Japan. Imari-style Dish Decorated with a Meandering River and Falling Maple Leaves. Late 17th-early 18th century. The Baltimore Museum of Art: Gift of Frederick Singley Koontz, Baltimore, in Memory of Laurance P. and Isabel S. Roberts, BMA 2006.54
Frances Klapthor, Associate Curator for Asian Art
Beginning in the Heian period (794-1195), Japanese aristocrats sought to heighten their sensory perceptions through encounters with the natural world. Such experiences led to a greater appreciation of the moment and recognition of the fleeting nature of time (both fundamental Buddhist beliefs).
Beginning in the 18th century, the middle classes of the Edo period (1615-1868) came to share many elite pastimes, including travel to pilgrimage sites, literary and historical locales, and scenic vistas. Travelers sought out the cherry blossom clouds of spring as well as momijigari (“autumn foliage hunting”) for fiery red maple trees. A long season, extending from Hokkaido in the north in mid-September to Edo (Tokyo) and Kyoto in late November to Kyushu in the south in mid-December, made viewing the dramatic foliage possible for large numbers of Japanese, whether in remote mountain areas or urban gardens, at hot springs or along riverbanks.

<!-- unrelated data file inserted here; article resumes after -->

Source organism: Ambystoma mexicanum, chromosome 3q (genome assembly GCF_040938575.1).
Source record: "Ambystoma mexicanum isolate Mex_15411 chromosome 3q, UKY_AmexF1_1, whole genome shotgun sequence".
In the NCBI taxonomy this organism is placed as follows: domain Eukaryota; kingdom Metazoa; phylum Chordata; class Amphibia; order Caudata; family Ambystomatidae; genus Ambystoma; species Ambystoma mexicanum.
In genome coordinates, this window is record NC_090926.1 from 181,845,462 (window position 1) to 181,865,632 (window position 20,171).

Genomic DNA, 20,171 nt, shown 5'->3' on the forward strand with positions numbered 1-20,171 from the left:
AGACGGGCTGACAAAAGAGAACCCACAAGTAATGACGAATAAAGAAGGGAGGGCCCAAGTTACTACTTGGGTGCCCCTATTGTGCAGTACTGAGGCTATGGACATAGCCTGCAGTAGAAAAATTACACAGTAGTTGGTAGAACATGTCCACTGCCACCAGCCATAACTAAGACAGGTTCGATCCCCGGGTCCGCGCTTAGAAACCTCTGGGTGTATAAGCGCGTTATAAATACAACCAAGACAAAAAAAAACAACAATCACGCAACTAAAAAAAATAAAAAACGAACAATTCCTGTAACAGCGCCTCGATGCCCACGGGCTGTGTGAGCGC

The decoration on this dish evokes autumn’s bright light, the drift of falling leaves, and rush of a cold river. Executed with thin lines and washes of pigment, the motif would have been especially appropriate for a meal or snack served in autumn when the equinox and full moon of fall were celebrated with formal feasts, samurai banquets, or a special meal.
A typical fall meal consisted of one soup and five side dishes – usually a selection of fish, vegetables, pickles, and rice. One early 18th century author, Shosekiken Soken, described not just food (“soup of red miso, daikon, mushrooms, small clams; fish and vegetable salad – horse mackerel, gingered chestnuts; sea bream grilled over cedar with onion; simmered mushrooms and citron, grilled quail and sardines”), but also the ambience of dining:
Taste may be the most important thing in the laws of cuisine, but taste is not restricted to just eating with the mouth. Methods of cutting, of preparation, of serving, the interior of the bowls, the serving ware, all of these matters require attention…
During the mid-18th century, refined restaurants serving wealthy merchants began to appear in Japan’s major cities, accompanied by inexpensive eating-houses and taverns for shopkeepers and craftsmen. The 1804 census recorded 6,165 eating-houses in Edo – not surprisingly restaurant guidebooks and cookbooks enjoyed their own popularity.
With the advent of international travel in the late 20th century and advanced mass transit within Japan, momijigari drew a global community to experience this phenomenon. And today, as with momijigari, Japan’s cuisine and culinary aesthetics have an international presence. Thus, we can admire a simple early 19th century porcelain dish that might have held a few pieces of grilled mackerel with ginger and been placed on an Edo book seller’s table in the tenth or eleventh month – in anticipation of the annual explosion of red maple leaves.
BMA Voices is an insider’s exploration of The Baltimore Museum of Art collection through the eyes of its curators, conservators, and registrars. Featuring a new object every day during the BMA’s 100 Day Celebration, the project will highlight some favorite, amusing, unusual, and obscure objects.